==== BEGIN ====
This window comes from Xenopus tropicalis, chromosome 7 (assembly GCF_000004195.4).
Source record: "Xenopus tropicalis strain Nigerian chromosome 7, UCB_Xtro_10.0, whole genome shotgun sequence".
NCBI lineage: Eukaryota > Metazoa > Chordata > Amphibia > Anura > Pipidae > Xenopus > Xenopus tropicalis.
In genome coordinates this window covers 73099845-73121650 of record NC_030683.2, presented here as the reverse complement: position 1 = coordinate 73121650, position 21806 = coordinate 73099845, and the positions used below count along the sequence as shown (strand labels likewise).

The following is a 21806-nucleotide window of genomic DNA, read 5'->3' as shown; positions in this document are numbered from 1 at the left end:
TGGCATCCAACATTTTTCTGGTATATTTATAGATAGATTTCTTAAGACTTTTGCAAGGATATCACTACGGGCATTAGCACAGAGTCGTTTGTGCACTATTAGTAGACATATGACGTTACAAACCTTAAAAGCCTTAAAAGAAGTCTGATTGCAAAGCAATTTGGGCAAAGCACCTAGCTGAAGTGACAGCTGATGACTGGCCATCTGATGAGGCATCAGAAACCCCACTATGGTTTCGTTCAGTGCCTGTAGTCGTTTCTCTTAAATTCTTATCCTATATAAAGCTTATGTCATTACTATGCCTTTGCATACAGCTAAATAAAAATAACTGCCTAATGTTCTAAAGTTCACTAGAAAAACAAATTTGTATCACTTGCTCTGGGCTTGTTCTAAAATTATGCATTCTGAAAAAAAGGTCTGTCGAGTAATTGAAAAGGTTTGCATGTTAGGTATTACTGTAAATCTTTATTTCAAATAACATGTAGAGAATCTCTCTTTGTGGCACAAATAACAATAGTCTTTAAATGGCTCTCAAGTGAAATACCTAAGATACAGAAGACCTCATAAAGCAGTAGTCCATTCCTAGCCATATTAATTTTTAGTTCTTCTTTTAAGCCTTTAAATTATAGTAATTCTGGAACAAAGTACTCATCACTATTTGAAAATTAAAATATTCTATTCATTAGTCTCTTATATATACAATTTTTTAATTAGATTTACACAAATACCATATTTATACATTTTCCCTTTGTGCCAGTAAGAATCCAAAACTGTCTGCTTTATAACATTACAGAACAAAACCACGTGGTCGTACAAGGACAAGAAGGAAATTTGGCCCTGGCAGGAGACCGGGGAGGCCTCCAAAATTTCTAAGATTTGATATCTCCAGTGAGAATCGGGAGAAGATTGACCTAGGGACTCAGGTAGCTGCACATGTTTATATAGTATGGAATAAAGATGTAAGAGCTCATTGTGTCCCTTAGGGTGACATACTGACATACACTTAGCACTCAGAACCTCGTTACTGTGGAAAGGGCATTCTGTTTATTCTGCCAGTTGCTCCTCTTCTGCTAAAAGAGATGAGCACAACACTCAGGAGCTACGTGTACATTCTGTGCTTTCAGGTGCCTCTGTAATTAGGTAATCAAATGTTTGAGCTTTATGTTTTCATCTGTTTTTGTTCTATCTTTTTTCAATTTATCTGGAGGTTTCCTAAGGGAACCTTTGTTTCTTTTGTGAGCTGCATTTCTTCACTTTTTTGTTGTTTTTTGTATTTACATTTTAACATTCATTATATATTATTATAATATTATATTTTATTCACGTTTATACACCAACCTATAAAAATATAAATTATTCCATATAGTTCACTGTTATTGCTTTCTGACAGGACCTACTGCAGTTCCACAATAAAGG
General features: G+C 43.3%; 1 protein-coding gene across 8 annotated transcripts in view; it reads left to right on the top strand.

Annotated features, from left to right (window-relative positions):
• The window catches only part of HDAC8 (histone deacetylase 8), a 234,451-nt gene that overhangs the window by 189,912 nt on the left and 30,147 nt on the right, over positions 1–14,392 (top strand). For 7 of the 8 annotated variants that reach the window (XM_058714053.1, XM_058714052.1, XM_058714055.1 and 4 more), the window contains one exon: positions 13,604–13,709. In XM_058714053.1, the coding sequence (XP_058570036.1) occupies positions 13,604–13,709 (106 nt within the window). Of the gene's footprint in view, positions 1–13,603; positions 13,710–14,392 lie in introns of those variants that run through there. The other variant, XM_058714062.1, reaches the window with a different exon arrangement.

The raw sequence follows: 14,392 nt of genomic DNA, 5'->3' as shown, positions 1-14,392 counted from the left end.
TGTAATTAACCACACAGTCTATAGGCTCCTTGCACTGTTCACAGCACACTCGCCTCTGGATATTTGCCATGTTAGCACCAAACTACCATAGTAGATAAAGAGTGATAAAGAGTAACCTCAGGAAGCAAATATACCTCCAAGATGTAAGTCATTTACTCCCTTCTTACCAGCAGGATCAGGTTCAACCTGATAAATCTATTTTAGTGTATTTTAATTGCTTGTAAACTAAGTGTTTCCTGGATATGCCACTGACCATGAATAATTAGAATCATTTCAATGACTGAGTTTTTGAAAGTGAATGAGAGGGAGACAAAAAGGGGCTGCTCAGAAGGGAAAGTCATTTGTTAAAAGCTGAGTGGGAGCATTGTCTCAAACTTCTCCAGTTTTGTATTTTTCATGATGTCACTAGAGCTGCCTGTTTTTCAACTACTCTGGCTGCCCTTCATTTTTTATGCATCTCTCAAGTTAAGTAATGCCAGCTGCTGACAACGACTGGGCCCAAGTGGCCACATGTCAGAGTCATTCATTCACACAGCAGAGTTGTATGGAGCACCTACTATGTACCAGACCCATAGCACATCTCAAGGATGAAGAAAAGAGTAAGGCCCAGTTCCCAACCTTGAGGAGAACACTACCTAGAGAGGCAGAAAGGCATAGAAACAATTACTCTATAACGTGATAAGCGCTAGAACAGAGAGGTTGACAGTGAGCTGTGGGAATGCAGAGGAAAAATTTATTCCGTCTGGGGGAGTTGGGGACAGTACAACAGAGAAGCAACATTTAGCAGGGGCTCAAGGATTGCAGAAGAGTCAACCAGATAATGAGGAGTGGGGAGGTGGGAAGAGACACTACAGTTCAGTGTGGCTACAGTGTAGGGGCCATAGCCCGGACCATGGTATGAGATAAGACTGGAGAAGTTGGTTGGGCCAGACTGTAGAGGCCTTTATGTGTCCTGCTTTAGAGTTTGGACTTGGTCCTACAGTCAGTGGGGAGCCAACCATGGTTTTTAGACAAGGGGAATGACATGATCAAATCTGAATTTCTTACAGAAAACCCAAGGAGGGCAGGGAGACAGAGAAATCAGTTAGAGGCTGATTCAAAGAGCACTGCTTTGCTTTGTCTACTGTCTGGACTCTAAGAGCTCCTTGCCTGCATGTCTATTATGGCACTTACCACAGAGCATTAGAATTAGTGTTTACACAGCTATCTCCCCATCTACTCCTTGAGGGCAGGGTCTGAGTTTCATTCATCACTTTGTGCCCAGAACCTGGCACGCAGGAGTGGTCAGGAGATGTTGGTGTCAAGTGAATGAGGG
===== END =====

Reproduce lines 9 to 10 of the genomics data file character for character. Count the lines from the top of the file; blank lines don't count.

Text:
• The window catches only part of HDAC8 (histone deacetylase 8), a 234,451-nt gene that overhangs the window by 189,912 nt on the left and 30,147 nt on the right, over positions 1–14,392 (top strand). For 7 of the 8 annotated variants that reach the window (XM_058714053.1, XM_058714052.1, XM_058714055.1 and 4 more), the window contains one exon: positions 13,604–13,709. In XM_058714053.1, the coding sequence (XP_058570036.1) occupies positions 13,604–13,709 (106 nt within the window). Of the gene's footprint in view, positions 1–13,603; positions 13,710–14,392 lie in introns of those variants that run through there. The other variant, XM_058714062.1, reaches the window with a different exon arrangement.

The raw sequence follows: 14,392 nt of genomic DNA, 5'->3' as shown, positions 1-14,392 counted from the left end.